Prior to 1970, temperatures in Maryland and Virginia had been more or less flat over the course of the 20th century. But since that time, they have climbed sharply, warming about 2.5 degrees F - part of an abrupt steepening in the rise of nationwide winter temperatures.
Temperatures across the Lower 48 warmed at a rate of 0.61 degrees F per decade since 1970 says a report released by Climate Central today, a climate science and journalism organization. That’s a remarkable, nearly four-fold increase from the 0.13 degree per decade rate observed since 1912.
Of the Lower 48 states, the amount of warming in Maryland and Virginia since 1970 fell in the middle of the pack. The most warming focused across the northern tier with Minnesota, North Dakota, Wisconsin, Vermont and South Dakota - the top 5-fastest warming states.
The least warming tended to occur in the west and southwest. Washington, Colorado, Oregon, California and Nevada warmed least since 1970. No state cooled since 1970, although a bucket of 12 states, mostly in the Southeast cooled slightly over the course of the century (while warming markedly since 1970).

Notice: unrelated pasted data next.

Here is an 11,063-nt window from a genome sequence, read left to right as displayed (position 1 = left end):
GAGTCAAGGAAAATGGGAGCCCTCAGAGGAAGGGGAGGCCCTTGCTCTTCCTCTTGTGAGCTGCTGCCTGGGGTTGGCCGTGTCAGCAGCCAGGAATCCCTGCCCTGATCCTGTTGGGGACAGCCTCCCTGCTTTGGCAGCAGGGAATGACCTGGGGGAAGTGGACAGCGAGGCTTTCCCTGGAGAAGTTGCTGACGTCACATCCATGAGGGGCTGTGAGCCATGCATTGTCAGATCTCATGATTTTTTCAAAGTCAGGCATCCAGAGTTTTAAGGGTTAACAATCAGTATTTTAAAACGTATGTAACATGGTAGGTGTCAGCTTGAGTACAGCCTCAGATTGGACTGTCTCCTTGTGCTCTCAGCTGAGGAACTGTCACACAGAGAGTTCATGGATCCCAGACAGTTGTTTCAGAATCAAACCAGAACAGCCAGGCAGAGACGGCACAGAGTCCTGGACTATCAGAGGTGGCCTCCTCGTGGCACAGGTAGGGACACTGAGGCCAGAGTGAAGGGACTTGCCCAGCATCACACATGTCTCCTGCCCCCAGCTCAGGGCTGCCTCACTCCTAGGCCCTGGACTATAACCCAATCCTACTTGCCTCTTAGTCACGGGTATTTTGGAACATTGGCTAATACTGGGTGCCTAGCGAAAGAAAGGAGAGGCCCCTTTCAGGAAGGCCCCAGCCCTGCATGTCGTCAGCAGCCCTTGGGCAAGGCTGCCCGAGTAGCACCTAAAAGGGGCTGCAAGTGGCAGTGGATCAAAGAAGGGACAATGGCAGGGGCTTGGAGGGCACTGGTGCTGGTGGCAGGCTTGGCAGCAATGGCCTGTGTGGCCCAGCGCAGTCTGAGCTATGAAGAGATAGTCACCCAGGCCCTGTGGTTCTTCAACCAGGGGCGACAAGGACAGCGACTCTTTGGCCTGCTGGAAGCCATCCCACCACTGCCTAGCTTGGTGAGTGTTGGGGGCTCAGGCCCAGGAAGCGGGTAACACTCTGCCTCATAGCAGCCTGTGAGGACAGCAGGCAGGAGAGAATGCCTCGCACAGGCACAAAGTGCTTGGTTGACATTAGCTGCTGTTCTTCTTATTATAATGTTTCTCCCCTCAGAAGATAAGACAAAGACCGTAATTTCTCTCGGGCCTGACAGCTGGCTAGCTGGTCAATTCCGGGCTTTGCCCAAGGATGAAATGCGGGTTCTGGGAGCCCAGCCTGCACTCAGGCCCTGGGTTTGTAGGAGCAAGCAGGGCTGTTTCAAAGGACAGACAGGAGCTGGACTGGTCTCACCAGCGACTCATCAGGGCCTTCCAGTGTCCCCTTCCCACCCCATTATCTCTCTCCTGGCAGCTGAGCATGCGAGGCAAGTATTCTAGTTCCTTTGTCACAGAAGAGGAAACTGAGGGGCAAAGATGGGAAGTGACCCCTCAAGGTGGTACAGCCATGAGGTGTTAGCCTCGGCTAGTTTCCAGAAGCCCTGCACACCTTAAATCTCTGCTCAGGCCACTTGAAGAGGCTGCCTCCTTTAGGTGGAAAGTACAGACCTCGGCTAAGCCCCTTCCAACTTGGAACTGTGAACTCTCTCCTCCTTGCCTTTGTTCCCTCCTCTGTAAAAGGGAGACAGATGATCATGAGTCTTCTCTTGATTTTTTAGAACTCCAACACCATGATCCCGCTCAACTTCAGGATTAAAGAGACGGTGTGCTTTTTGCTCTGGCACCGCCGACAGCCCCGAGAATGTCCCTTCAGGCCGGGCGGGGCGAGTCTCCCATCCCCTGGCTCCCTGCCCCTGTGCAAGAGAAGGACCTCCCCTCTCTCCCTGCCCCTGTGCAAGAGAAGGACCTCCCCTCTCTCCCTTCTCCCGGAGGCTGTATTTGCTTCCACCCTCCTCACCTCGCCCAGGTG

From 1970 to 2012, Maryland’s 0.74 degree per decade warming rate ranked 21st fastest in the country, and Virginia’s 0.58 degree per decade rate ranked 29th. (The decadal warming rates in Maryland and Virginia from 1912-2012 were 0.15 and 0.02, respectively).
Both Maryland’s and Virginia’s winter warming rates were higher than their annual warming rate of 0.51 degrees per decade and 0.46 degrees per decade, respectively.
Averaged over the country, nighttime warming (based on low temperatures) was typically more pronounced than daytime warming (based on high temperatures). In fact, the post-1970 nighttime warming rate was 30 percent higher than the overall (average) warming rate. But Virginia and Maryland were outliers in this respect, with Maryland’s nighttime warming about the same as its overall warming and Virginia’s nighttime warming a bit less (0.48 degrees per decade at night, versus 0.58 overall).
The nature of warming described in this report, highlighting the steepest warming in U.S. occurring in the northern states, at night, and during winter, is consistent with climate model projections.
In other climate news, NOAA today reported that the global temperature in January 2013, ranked as the 9th warmest on record, extending a streak of 335 consecutive months of above normal temperatures.